Conflict and violence are themes that form the subject of a huge range of historical research. From cultural and social history to military history, peace studies, and international security, and from ancient and medieval through to the early modern, modern, and contemporary periods, conflict and violence cut across disciplines and periods perhaps more than any other comparative historical theme. Traditionally focused on warfare (as the clearest and most influential form of historical conflict), more recent scholarship has considered violence in a much broader sense, as an ever-present and highly-varied feature of human society.
Though this chapter identifies three broad source categories that can be used to good effect (diaries and memoirs, political cartoons, and popular fiction), there are few restrictions on the sort of primary material one could harness when researching and writing histories of conflict and violence. Nor is it essential to follow the analytical framework towards sources that this chapter outlines. Rather than acting as a series of rules or regulations, this chapter offers loose guidelines on how to approach any form of primary material relating to conflict and violence.
The story of humanity, from its earliest prehistory to the upheavals of the modern period, has been heavily shaped by the experience of conflict and violence. Indeed, from a pessimistic perspective the history of humankind is a sorry record of conflict and enmity; a bleak, chaotic path from one violent episode to another. Ancient imperial expansion, crusading ideology and wars of religion in the medieval period, the scramble for resources and influence of early-modern Europe, the twentieth century advent of total warfare – conflict has been an endemic yet ever-changing feature of our time as the planet’s dominant species. Even more central to the human condition is violence, a phenomenon that has never been bound by the formalised experience of war. Slavery and institutional racism, colonialism, religious violence, corporal and capital punishment, gender-based discrimination and sexual abuse – such examples only scrape the surface of the impact of violence on human society.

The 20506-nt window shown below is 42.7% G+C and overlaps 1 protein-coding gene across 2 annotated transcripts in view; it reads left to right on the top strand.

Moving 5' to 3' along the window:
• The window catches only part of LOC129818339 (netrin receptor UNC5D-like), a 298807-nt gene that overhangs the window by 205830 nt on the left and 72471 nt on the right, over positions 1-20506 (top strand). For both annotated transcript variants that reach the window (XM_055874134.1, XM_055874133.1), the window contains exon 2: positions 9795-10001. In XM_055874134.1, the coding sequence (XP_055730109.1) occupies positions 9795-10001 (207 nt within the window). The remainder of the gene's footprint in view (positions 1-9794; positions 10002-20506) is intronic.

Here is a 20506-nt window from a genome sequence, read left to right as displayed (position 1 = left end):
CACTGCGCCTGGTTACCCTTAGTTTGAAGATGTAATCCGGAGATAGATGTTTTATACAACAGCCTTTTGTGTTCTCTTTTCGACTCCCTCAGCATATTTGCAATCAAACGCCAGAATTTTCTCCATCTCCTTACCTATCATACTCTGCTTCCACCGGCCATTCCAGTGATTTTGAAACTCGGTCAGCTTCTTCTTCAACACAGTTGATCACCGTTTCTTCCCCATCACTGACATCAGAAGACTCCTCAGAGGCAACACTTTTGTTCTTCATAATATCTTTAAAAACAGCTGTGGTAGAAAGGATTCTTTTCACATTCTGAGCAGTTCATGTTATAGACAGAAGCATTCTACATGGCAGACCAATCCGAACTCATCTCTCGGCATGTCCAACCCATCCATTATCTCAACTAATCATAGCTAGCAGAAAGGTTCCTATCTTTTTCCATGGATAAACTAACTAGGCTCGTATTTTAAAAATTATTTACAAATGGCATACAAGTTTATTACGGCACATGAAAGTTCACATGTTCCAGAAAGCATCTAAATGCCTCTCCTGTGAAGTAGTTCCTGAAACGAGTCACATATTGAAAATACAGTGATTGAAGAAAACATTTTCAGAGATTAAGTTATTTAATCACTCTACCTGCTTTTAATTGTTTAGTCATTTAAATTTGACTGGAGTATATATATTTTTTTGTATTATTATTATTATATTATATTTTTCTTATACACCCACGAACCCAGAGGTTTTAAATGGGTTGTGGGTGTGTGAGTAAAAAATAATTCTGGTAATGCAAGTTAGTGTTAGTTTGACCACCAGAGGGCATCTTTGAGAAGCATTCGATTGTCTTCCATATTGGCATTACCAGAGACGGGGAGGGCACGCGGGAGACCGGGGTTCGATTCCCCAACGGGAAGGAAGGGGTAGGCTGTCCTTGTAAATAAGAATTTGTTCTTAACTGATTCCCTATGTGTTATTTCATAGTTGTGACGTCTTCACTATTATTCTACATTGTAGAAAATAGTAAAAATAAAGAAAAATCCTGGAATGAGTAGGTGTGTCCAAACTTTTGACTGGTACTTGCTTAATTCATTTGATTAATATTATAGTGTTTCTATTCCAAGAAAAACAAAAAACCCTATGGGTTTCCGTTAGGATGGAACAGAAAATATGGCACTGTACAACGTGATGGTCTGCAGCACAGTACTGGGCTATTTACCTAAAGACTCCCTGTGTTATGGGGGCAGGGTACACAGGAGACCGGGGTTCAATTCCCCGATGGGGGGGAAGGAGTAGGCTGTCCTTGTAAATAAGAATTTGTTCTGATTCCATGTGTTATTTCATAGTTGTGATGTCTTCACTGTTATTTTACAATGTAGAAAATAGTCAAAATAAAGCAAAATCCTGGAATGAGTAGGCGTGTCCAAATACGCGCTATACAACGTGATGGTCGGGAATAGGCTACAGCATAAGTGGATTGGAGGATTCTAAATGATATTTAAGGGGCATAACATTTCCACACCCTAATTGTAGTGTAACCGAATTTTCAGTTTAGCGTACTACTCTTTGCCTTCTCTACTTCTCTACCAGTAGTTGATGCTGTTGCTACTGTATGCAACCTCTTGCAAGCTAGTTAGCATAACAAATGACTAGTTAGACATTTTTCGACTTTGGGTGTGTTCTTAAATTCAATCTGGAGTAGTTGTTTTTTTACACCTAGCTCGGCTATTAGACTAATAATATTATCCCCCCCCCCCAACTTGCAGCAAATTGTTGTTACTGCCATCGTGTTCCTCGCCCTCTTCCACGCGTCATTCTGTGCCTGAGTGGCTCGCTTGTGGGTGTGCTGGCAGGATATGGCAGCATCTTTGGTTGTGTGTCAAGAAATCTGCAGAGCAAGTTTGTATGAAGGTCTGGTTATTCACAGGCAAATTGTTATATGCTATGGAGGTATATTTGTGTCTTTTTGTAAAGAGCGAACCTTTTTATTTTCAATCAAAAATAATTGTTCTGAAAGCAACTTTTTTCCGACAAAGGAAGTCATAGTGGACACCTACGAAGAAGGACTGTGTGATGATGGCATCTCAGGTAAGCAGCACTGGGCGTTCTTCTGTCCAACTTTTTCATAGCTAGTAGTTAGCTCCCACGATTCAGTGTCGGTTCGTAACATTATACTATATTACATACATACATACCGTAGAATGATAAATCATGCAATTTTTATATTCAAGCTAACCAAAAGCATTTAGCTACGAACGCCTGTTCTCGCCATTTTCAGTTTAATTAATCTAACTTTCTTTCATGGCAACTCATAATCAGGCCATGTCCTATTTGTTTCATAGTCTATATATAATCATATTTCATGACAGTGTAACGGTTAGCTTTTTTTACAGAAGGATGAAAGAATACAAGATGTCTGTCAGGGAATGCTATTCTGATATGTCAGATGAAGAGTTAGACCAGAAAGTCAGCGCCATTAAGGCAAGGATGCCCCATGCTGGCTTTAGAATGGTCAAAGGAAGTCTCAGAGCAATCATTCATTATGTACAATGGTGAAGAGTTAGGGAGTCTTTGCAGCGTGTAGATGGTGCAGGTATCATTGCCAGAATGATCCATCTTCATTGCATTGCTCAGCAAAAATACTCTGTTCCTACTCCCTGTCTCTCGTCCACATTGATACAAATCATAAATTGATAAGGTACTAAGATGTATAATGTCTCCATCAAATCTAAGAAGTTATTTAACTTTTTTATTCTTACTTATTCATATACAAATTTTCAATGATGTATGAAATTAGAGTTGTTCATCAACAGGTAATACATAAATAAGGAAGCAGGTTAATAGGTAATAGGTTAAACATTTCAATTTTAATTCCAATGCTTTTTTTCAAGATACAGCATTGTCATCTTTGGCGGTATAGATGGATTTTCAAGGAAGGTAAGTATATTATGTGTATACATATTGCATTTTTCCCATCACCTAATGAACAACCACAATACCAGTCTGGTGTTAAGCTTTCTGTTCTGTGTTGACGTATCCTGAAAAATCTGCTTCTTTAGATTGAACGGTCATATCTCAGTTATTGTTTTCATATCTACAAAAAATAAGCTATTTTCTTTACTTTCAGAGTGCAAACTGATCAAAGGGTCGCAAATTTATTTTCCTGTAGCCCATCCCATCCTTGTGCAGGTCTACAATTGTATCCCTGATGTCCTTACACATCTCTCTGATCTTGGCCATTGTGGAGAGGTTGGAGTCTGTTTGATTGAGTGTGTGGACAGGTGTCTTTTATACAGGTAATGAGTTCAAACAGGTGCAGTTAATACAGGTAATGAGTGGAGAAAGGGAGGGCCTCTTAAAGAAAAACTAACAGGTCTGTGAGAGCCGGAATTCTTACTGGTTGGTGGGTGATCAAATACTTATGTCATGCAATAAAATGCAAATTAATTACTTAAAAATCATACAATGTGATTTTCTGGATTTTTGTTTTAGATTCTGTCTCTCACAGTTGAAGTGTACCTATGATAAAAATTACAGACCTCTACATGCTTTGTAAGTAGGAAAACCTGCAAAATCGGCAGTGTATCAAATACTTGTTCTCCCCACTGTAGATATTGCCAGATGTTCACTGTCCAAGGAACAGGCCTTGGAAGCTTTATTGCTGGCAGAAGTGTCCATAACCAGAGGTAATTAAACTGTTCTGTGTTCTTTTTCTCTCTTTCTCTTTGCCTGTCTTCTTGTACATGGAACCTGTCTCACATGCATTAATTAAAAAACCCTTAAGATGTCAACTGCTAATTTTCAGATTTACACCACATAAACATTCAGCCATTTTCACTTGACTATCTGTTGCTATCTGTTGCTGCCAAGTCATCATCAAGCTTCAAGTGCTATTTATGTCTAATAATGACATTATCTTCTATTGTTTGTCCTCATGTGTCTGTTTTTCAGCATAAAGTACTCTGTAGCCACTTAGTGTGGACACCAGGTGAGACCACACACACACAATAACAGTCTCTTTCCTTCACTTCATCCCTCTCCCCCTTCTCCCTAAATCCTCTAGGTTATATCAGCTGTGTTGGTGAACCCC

It could be argued that the historical significance of conflict and violence has remained relatively consistent. Yet this chapter’s focus on the First World War is in some ways indicative of a common historiographical view, that the twentieth century was a uniquely violent age. Citing an estimate of 187 million war related deaths during the period, Eric Hobsbawm describes his ‘Age of Extremes’ as ‘the most murderous in recorded history’. This unenviable distinction was in the large part thanks to the changing relationship between combatants and non-combatants. The twentieth century heralded the start of a now familiar trend, whereby ‘the burden of war shifted increasingly from armed forces to civilians’ (Hobsbawm, 2002). Beginning with the mass slaughter of conscript armies on the Western Front and the aerial bombardment of major European cities, this process arguably reached its peak in the Holocaust. Though subject to much debate among scholars, the Nazi genocide has been framed by some as a failure of the civilising process. As social and political norms collapsed or were deliberately suspended, humanity appeared to regress to primal urges of conflict and violence. By such a reading the Holocaust is proof, should it be needed, that violence continues to dictate (and challenge) the path of human progress (Bauman, 1989). The advent of atomic weapons following the attacks on Hiroshima and Nagasaki in 1945 heralded a further shift in the nature of conflict, in which the intimate experience of violence was now superseded by huge and indiscriminate weapons that have the potential to end all life on earth (Hogg, 2016).
Conflict and violence, however, are not constants. Nor are they always all consuming. To fully understand their historical importance, conflict and violence have often been approached alongside their apparent antitheses – peace and harmony. It is important to stress that accounts of violence and conflict are often dependent on an abstract concept of peace (Barash, 1999). This dynamic raises a series of important conceptual issues. If peace in its crudest sense is the absence of war, and war is a form of ‘organised violence’, is violence in peacetime inherently disorganised (Bull, 1977)? Can peace truly exist if episodic violence such as violent crime remains common? Are war and conflict synonymous (Dower, 2009)? From a soldier’s point of view, is the focus of war to avoid death, or is it to kill one’s enemy (Bourke, 1999)? Such questions emphasise the complex relationships at the root of conflict and violence, and should be kept at the forefront of your mind when conducting research and writing essays on the subject.